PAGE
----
The International Conference on High Performance Computing & Simulation
The 17th Annual Meeting
July 15 – 19, 2019
The following guidelines and forms will be helpful as you prepare for your oral presentation at the conference. Please note the list of audio-visual equipment which will be available for your use at the conference. If you require any other equipment, you must advise us well in advance and note that you may be responsible for the additional cost (e.g., in case of unavailable equipment). We will try to accommodate your needs without extra cost to you, but special orders may not be coverable and may be charged directly to you. Please check with us on availability and prices for extra equipment or support.
Good visual aids can greatly enhance the effect your presentation has on the audience. Experience at past conferences has shown that many of the oral presentations have not been adequately prepared always. Often an attempt was made to present too much material and too much detail, or underprepare and have a much shorter presentation with incomplete content and insufficient details. Visual aids, the primary means to hold the attention of the audience, were often poorly conceived and inadequately prepared. It is our hope that these guidelines will help you prepare a better visual presentation.
Most sessions run 100 minutes without a break and typically include four papers. Unless otherwise noted, this allows for introductions and then about 24 minutes per paper, of which about 3 minutes should be reserved for audience questions and comments.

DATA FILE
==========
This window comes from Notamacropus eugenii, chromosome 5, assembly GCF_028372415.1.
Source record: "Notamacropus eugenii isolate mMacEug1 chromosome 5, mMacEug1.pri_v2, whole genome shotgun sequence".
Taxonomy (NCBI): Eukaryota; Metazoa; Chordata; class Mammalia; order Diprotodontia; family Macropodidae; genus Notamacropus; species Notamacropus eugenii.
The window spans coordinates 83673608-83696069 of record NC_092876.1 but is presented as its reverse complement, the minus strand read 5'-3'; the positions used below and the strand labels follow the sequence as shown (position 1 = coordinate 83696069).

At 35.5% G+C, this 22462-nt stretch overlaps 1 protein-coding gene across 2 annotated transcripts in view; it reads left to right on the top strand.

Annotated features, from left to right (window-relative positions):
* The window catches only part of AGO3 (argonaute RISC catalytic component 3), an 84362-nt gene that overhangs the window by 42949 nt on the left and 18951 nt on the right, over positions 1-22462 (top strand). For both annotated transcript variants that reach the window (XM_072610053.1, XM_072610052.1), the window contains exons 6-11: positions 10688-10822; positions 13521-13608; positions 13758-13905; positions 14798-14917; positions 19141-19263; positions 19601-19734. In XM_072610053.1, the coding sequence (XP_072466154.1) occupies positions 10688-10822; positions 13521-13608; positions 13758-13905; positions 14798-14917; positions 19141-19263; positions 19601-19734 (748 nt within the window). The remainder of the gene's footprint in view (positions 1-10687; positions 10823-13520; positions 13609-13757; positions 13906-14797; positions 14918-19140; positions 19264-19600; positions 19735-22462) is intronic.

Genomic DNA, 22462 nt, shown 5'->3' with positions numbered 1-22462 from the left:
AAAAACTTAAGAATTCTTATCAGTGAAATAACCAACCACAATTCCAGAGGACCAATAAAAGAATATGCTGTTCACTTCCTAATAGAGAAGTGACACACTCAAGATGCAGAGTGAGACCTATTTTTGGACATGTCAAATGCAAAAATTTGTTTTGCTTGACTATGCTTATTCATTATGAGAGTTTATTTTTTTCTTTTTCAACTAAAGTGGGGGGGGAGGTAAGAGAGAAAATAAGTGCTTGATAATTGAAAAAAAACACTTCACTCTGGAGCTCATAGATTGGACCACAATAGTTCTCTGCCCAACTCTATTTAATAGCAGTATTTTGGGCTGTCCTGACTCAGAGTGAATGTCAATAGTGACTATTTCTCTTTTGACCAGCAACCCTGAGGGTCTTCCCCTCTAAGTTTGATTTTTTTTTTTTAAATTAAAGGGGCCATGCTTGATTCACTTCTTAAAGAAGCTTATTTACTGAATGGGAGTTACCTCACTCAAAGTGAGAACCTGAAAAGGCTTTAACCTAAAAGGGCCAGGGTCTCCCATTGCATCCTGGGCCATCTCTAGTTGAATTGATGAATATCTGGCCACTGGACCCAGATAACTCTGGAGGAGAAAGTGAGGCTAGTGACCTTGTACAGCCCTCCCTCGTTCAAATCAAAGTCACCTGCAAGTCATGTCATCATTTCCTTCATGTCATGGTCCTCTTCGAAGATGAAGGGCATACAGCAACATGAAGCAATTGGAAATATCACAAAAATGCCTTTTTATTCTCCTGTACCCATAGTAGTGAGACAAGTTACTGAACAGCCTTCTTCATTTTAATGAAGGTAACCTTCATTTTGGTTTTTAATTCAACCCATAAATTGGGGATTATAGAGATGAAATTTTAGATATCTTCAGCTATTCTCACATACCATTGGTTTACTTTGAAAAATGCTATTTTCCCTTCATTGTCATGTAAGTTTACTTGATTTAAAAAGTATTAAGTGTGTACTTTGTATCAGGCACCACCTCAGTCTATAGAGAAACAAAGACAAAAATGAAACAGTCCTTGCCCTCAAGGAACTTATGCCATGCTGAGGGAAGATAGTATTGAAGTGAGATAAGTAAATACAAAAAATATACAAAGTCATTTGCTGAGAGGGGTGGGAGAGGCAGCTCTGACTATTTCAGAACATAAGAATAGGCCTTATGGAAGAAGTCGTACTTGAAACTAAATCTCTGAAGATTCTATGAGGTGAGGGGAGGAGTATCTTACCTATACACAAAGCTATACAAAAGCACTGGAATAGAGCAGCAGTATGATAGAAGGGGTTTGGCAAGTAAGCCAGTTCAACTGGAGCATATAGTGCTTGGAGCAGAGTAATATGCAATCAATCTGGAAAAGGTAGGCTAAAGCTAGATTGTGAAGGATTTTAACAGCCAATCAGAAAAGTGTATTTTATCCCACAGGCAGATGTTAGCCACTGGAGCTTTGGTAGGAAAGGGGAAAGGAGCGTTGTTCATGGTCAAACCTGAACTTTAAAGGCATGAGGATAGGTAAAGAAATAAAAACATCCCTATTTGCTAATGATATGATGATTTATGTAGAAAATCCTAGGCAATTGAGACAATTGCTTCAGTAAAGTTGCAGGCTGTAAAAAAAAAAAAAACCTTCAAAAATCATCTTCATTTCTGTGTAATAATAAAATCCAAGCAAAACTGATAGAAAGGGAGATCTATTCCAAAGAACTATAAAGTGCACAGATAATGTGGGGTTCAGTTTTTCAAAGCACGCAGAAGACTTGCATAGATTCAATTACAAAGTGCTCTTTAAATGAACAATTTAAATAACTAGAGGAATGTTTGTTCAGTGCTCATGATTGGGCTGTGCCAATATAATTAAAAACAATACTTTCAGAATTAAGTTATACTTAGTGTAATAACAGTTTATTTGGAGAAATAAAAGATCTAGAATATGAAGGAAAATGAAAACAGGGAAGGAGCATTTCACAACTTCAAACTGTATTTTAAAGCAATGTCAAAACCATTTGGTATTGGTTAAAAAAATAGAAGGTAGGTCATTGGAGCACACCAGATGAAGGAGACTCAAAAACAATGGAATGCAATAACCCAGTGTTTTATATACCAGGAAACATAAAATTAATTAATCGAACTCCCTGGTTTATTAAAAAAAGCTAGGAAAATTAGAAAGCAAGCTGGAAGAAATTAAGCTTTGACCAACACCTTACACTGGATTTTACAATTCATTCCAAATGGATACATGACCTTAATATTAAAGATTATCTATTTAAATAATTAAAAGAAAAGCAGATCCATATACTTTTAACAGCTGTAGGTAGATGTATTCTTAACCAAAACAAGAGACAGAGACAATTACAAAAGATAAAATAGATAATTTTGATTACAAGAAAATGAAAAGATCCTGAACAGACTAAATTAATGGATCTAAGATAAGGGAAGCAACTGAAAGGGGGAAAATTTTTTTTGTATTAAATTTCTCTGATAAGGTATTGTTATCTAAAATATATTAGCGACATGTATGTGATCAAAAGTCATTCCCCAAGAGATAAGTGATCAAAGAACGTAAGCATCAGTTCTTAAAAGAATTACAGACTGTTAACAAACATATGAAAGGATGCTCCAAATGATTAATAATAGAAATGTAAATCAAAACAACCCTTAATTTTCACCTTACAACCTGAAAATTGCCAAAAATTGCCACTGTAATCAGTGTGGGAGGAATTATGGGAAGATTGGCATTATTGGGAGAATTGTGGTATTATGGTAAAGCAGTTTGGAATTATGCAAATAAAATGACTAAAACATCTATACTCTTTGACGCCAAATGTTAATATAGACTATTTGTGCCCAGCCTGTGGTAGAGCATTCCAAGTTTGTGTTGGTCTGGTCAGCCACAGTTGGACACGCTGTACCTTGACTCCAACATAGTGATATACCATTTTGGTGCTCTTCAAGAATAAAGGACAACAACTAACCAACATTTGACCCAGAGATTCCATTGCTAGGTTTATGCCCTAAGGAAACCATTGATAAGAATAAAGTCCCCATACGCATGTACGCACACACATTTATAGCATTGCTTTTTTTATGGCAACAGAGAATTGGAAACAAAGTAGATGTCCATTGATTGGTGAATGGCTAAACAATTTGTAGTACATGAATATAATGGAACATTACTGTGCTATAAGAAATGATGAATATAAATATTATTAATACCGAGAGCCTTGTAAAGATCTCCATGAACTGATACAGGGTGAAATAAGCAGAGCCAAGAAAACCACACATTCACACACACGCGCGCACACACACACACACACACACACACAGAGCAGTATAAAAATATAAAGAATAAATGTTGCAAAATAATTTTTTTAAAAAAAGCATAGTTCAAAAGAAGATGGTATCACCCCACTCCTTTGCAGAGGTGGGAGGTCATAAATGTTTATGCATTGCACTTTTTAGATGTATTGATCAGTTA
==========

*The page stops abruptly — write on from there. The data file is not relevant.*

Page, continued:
REMEMBER, your entire paper is published in the Proceedings and on the CD-ROM. Your objective in the oral presentation should be to describe the highlights of your paper, progress since the paper was written, and future plans. DO NOT try to present the paper in its entirety, and do not read it!
There are many more detailed resources available on how to put together a well prepared technical presentation. Presenters are urged to look into them, whether at libraries or online.
PREPARATION OF PRESENTATION
The most significant constraint facing the speaker is the time limit for presentation. As described above, presentations are nominally allotted 20-25 minutes unless otherwise noted.
This time limit also restricts the number of concepts or major technical points that can be made by the speaker and absorbed by the audience. As a guideline, it is suggested that a presentation cover no more than 10 technical points. Logically linked by the theme of the paper, each of these technical points can be expressed as a declarative statement, substantiated with supporting material. Though the selection of no more than 10 significant points may seem like a great hardship, it will enhance the audience appreciation of a paper by focusing on the most significant information.
The best way to present material in a limited time period is to use well-conceived visual aids that support each of the points to be made. As a first approximation, the speaker should plan for overhead slides or ”VIEWING FRAMES” for each of the 10 technical points to be presented. All rooms will be set up for overhead computer projected presentations. Any additional audio- visual requirements must be arranged with HPCS prior to the conference.